Director: Kevin Smith
Cast: Bruce Willis, Tracy Morgan, Adam Brody,
Kevin Pollak, Guillermo Díaz, Seann William Scott,
Jason Lee, Ana de la Reguera
RunTime: 1 hr 47 mins
Released By: Warner Bros
Rating: M18 (Coarse Language And Sexual References)
Official Website: http://www.cop-out-movie.co.uk/
Opening Day: 11 March 2010
longtime NYPD partners on the trail of a stolen, rare, mint-condition
baseball card find themselves up against a merciless, memorabilia-obsessed
gangster. Jimmy (Bruce Willis) is the veteran detective whose
missing collectible is his only hope to pay for his daughter’s
upcoming wedding, and Paul (Tracy Morgan) is his “partner-against-crime”
whose preoccupation with his wife’s alleged infidelity
makes it hard for him to keep his eye on the ball.
Kevin Smith’s action-comedy “Cop Out” is a retread down the well-worn buddy cop routine, his odd couple pairing the unflappable Bruce Willis and the loud-mouthed maniacal Tracy Morgan. The title of this white-guy/ black-guy detective flick may seem a little odd at first, but it does get more fitting during the course of the movie- though presumably not in the way Kevin Smith had intended.
Things start promisingly enough with Willis’ Jimmy Monroe and Morgan’s Paul Hodges celebrating their ninth anniversary of their partnership together. Hodges gives Monroe an anniversary card so Monroe would agree to let him interrogate a small-time drug dealer. Monroe’s idea of questioning suspects consists of spouting line after line of his favourite movies – everything from “Scarface” to “Training Day” to “The Color Purple” to Willis’ own “Die Hard”.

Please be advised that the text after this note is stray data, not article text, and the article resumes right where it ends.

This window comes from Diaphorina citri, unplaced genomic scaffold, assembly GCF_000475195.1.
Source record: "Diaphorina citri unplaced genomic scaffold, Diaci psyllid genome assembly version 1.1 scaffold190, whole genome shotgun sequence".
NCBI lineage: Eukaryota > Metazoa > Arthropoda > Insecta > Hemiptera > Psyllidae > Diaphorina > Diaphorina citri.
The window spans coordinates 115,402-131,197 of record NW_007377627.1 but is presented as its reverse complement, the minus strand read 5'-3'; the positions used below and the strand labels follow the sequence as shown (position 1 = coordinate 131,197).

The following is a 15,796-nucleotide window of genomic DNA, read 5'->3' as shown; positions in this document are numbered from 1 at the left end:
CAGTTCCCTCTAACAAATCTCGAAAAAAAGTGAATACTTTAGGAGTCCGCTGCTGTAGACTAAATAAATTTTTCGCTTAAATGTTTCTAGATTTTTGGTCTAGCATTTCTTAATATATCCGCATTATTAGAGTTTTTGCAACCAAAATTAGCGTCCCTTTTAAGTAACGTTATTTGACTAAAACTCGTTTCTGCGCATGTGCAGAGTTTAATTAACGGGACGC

“Yippie-ki-yay,” Morgan says. “Not familiar with that one,” Willis responds. That opening scene just about sets the tone for what “Cop Out” tries to accomplish- basically, paying homage to those '80s genre pictures that audiences would be familiar with, complete with “Beverly Hills Cop” composer Harold Faltermeyer's uber-'80s synthesizer score. Those familiar with Kevin Smith will know that he is not content to simply celebrate the genre, and indeed his film is also part-parody in its treatment of some possible gay attraction passing between Willis and Morgan.
All this promises to be a glorious satire of buddy-movie clichés, and at least in its first half, it delivers on this even if it does so in stops and starts. When Willis and Morgan try to catch a thief, they get some unexpected help from a gun-toting gung-ho housewife whose house is the target. When they go out to apprehend a major car thief, they find their suspect is actually an expletive-spitting 11-year-old. And in what is probably the film’s funniest running gag, Morgan meets his quick-talking match in Seann William Scott’s ‘parkour’ thief, Scott’s mimicking shtick a perfect foil against Morgan’s incessant whine.
Trust me, Morgan does a lot of whining- and if you were never a fan of his routine in “30 Rock”, it’s unlikely you’ll become a fan now. For the first time in his career, Kevin Smith is not directing a movie he has written- and the consequence is largely negative. In his past films (“ Dogma”, “Clerks”, “Zack and Miri Make a Porno”), Smith’s typical slack direction was compensated by his sharp, witty dialogue. Here with little of his trademark scatological humour, “Cop Out” becomes a bore, a dread even, where certain scenes very obviously outlast their welcome long before they end.
That slack pacing is especially apparent in the second half of the film, where even Willis and Morgan’s wisecracking act is not enough to cover up Robb and Mark Cullen’s thin script. Perhaps its worst misfire is Kevin Pollak and Adam Brody’s rival cops, the stereotypical pair of dull, square detectives who do little but stand in the way of our heroes. So unnecessary and leaden is their dialogue it’s a wonder why the two stars decided to take up their respective roles.
From what seemed to be the unlikely but inspired pairing of Bruce Willis and Tracy Morgan, to Kevin Smith’s maiden studio directorial effort, to the whole hoo-ha over the movie’s original title “A Couple of Dicks”, “Cop Out” is too dull and tedious to be the smart and amusing buddy-cop satire one would expect it to be. Sure, it has its share of LOL moments, but these are few and far in-between, leaving one without a doubt about the aptness of its title.
(Kevin Smith’s parody of the buddy-cop genre is not funny or inspired enough to rouse more than a few sporadic guffaws)
Review by Gabriel Chong